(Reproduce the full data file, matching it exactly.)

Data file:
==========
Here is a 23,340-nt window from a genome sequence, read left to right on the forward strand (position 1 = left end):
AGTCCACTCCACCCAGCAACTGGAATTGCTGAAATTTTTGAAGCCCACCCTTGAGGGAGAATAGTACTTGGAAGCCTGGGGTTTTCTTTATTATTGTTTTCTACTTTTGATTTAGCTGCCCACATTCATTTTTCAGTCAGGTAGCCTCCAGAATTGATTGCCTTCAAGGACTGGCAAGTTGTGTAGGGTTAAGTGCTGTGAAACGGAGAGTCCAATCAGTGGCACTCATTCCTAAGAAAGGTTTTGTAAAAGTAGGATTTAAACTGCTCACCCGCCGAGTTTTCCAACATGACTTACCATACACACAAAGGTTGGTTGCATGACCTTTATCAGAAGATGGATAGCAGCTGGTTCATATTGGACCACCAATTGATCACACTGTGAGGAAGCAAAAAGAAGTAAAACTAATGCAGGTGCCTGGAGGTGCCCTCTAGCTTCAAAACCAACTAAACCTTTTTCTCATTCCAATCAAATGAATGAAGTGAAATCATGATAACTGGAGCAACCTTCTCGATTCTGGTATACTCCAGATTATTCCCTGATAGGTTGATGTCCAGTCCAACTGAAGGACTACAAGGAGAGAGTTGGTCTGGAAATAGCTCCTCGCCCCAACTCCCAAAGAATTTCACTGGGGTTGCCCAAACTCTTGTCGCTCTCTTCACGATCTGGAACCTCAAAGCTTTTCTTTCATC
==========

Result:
Here is a 23,340-nt window from a genome sequence, read left to right on the forward strand (position 1 = left end):
AGTCCACTCCACCCAGCAACTGGAATTGCTGAAATTTTTGAAGCCCACCCTTGAGGGAGAATAGTACTTGGAAGCCTGGGGTTTTCTTTATTATTGTTTTCTACTTTTGATTTAGCTGCCCACATTCATTTTTCAGTCAGGTAGCCTCCAGAATTGATTGCCTTCAAGGACTGGCAAGTTGTGTAGGGTTAAGTGCTGTGAAACGGAGAGTCCAATCAGTGGCACTCATTCCTAAGAAAGGTTTTGTAAAAGTAGGATTTAAACTGCTCACCCGCCGAGTTTTCCAACATGACTTACCATACACACAAAGGTTGGTTGCATGACCTTTATCAGAAGATGGATAGCAGCTGGTTCATATTGGACCACCAATTGATCACACTGTGAGGAAGCAAAAAGAAGTAAAACTAATGCAGGTGCCTGGAGGTGCCCTCTAGCTTCAAAACCAACTAAACCTTTTTCTCATTCCAATCAAATGAATGAAGTGAAATCATGATAACTGGAGCAACCTTCTCGATTCTGGTATACTCCAGATTATTCCCTGATAGGTTGATGTCCAGTCCAACTGAAGGACTACAAGGAGAGAGTTGGTCTGGAAATAGCTCCTCGCCCCAACTCCCAAAGAATTTCACTGGGGTTGCCCAAACTCTTGTCGCTCTCTTCACGATCTGGAACCTCAAAGCTTTTCTTTCATC